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The Ukrainian parliament called on the European Union on Wednesday to grant the former Soviet republic visa-free travel, a day before the bloc is due to debate the matter, with sources pointing to hesitation on the side of Germany and France.
Ukraine has been the heart of a dispute between the West and Russia since Moscow annexed the Black Sea peninsula of Crimea in the spring of 2014 and went on to back rebels in a war against government troops in the east of the country.
The EU and United States have since imposed sanctions on Moscow and sought to build closer ties with Kiev, though they have also grown annoyed with Ukraine's slow progress on reforms and fighting corruption.
Torn by growing eurosceptic and anti-migrant sentiment, the bloc has also gone cool on delivering a key reward to Kiev: dropping visa requirements for visiting Ukrainian citizens.
"They have invited us to the large European building but tell us to wipe our feet. We wiped them once, we wiped them the second time, changed the shoes, put on slippers but are still standing in front of a closed door," said Leonid Yemets, a Ukrainian lawmaker with the People's Front group.
"Now it's up to you dear EU staff and bureaucrats. If you are not able to deliver on your commitments then, excuse me, but neither you nor we... need such a Europe."
Germany and France led the drive to hold off any new visa waivers before the EU beefs up an emergency mechanism to suspend free-travel agreements if needed.
The bloc is wary of any repeat of a 2015 influx of some 1.3 million refugees and migrants, and leaders fear appearing soft on immigration following Britain's vote to leave the EU and the U.S. election of Donald Trump as president.
Talks on this suspension mechanism would not be completed by Thursday, when 28 EU representatives meet on Ukraine, just a week before an EU-Ukraine summit is due in Brussels on Nov.24.
Berlin is now seen as even more cautious ahead of elections in Germany next September in which an anti-immigrant party is seen performing well, diplomats in Brussels say. France also faces a presidential election in April next year, with an establishment candidate expected to face a run-off against anti-immigrant National Front leader Marine Le Pen in May.
EU states may or may not take a formal decision on Ukraine on Thursday, depending on whether there is enough support.
Any agreement would not take effect until the mechanism allowing it to be suspended is put in place, a condition also imposed when the bloc decided last month to waive visas for citizens of a smaller former Soviet state, Georgia.
"We want the snap back mechanism, then it works," said a German government source.
The Netherlands, where people voted last April against ratifying an agreement establishing closer ties between Ukraine and the EU, will also be in an awkward position on Thursday.
The agreement, which aims to gradually free up trade between Ukraine and the bloc, is now being provisionally implemented after the other 27 EU members ratified it, despite Dutch voters rejecting it in a referendum.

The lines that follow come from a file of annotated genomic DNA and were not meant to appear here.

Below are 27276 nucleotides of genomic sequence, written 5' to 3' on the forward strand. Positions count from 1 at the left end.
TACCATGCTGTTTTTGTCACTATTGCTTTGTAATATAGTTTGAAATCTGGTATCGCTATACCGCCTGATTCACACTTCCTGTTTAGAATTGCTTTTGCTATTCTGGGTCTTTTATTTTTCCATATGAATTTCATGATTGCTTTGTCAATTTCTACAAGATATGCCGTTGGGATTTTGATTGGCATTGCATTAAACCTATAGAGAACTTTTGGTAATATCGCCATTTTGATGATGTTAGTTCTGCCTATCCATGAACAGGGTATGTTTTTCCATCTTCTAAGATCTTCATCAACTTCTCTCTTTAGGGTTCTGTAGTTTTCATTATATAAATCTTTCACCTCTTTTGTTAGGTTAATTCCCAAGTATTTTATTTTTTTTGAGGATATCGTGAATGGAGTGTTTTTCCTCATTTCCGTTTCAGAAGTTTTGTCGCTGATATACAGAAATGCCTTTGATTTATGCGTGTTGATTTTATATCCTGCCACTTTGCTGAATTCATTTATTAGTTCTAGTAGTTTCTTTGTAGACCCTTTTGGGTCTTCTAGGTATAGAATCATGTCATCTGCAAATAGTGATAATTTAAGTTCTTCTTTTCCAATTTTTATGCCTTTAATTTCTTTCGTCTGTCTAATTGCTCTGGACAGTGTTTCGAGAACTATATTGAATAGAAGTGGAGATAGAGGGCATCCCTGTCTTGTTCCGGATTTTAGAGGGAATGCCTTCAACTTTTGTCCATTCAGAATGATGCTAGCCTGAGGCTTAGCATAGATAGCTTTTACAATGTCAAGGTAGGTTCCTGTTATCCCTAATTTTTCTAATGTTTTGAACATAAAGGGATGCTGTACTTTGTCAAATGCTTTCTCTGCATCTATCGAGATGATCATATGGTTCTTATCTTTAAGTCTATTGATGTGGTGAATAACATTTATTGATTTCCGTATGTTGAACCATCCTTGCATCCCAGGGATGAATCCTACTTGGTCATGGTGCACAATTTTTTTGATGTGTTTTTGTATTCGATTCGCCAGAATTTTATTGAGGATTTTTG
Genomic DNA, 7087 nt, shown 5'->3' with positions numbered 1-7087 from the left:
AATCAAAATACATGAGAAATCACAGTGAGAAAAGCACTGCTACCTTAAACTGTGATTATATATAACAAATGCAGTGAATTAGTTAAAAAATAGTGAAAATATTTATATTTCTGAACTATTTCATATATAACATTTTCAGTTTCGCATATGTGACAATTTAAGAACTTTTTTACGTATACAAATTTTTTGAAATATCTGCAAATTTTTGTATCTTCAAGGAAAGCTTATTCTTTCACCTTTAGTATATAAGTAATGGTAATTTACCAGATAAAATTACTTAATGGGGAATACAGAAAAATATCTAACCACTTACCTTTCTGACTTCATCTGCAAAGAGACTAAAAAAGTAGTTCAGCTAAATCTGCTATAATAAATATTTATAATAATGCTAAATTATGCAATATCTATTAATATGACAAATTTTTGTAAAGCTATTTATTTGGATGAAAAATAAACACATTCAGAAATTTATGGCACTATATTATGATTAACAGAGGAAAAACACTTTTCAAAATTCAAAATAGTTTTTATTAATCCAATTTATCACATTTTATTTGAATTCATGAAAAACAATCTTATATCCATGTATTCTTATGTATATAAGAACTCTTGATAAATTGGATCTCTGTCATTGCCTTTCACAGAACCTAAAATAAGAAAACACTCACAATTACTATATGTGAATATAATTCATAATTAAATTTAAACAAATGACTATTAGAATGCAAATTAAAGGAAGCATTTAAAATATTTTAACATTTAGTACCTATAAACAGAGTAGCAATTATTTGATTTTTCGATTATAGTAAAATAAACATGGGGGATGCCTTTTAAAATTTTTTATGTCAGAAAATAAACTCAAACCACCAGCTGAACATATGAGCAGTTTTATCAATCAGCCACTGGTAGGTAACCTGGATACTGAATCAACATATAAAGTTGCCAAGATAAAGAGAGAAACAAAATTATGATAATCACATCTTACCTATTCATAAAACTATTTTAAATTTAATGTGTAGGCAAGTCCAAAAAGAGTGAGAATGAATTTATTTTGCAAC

Feuds over that pact precipitated Ukraine's crisis in 2013, when a pro-Russian president in Kiev tried to abandon it for closer relations with Moscow only to trigger street protests that toppled him and led to Russia's seizure of Crimea.
Wednesday's Ukrainian parliamentary resolution urged the EU to grant Ukraine visa-free access by the end of the year.
A failure to do so would frustrate pro-Western politicians in Ukraine, just days after two other former satellites of Moscow - EU member Bulgaria and ex-Soviet state Moldova - each elected presidents who favor closer ties with Russia.
Ukrainians worry that the EU could link the visa liberalization with Kiev implementing its side of the Minsk peace agreement negotiated by Berlin and Paris for east Ukraine's Donbass region.
The accord reduced fighting there considerably but delivering on further points of the peace plan has stalled for almost two years, with Kiev and Moscow trading blame.
The Ukrainian parliament said relaxing travel rules to the EU should not include any additional criteria or conditions, "especially those beyond the responsibility" of Ukraine.
The shock presidential election victory of Trump in the United States and his promises of improving ties with Russia only add to Ukraine's deep fear that Washington, Moscow and Berlin could now cut deals behind its back.
"I was alarmed by talk of a link to Minsk agreements," Yemets told the parliament session in Kiev.
Several diplomats in Brussels were skeptical that such a link would be imposed. They said that, while there has been speculation for some time about making the visa waiver conditional on the Minsk accord, Berlin has never presented such a stance officially.
They said it would trigger a backlash from other EU states.
"That's really not a road many want to follow," said one diplomat. "There could be delays but it's hard to imagine it (the visa waiver) would not happen eventually."
2016.11.16 / 17:44